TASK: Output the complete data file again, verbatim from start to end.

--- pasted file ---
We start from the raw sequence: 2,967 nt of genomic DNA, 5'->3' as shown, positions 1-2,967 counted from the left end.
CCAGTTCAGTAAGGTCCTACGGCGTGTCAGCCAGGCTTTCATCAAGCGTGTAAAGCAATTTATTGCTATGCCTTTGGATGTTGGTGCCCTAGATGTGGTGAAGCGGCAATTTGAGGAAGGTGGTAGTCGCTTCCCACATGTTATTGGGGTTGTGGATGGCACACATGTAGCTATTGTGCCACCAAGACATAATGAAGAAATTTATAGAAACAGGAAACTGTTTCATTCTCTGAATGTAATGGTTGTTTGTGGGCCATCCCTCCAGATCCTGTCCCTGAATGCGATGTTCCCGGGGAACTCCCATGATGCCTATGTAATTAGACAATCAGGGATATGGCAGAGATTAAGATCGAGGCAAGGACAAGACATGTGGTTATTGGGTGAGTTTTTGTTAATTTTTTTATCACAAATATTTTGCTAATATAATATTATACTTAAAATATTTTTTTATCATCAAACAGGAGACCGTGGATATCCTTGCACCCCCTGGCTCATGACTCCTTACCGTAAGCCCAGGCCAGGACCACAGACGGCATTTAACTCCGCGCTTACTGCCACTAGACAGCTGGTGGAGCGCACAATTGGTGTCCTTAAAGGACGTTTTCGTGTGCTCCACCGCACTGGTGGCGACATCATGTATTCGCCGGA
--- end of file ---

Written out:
We start from the raw sequence: 2,967 nt of genomic DNA, 5'->3' as shown, positions 1-2,967 counted from the left end.
CCAGTTCAGTAAGGTCCTACGGCGTGTCAGCCAGGCTTTCATCAAGCGTGTAAAGCAATTTATTGCTATGCCTTTGGATGTTGGTGCCCTAGATGTGGTGAAGCGGCAATTTGAGGAAGGTGGTAGTCGCTTCCCACATGTTATTGGGGTTGTGGATGGCACACATGTAGCTATTGTGCCACCAAGACATAATGAAGAAATTTATAGAAACAGGAAACTGTTTCATTCTCTGAATGTAATGGTTGTTTGTGGGCCATCCCTCCAGATCCTGTCCCTGAATGCGATGTTCCCGGGGAACTCCCATGATGCCTATGTAATTAGACAATCAGGGATATGGCAGAGATTAAGATCGAGGCAAGGACAAGACATGTGGTTATTGGGTGAGTTTTTGTTAATTTTTTTATCACAAATATTTTGCTAATATAATATTATACTTAAAATATTTTTTTATCATCAAACAGGAGACCGTGGATATCCTTGCACCCCCTGGCTCATGACTCCTTACCGTAAGCCCAGGCCAGGACCACAGACGGCATTTAACTCCGCGCTTACTGCCACTAGACAGCTGGTGGAGCGCACAATTGGTGTCCTTAAAGGACGTTTTCGTGTGCTCCACCGCACTGGTGGCGACATCATGTATTCGCCGGA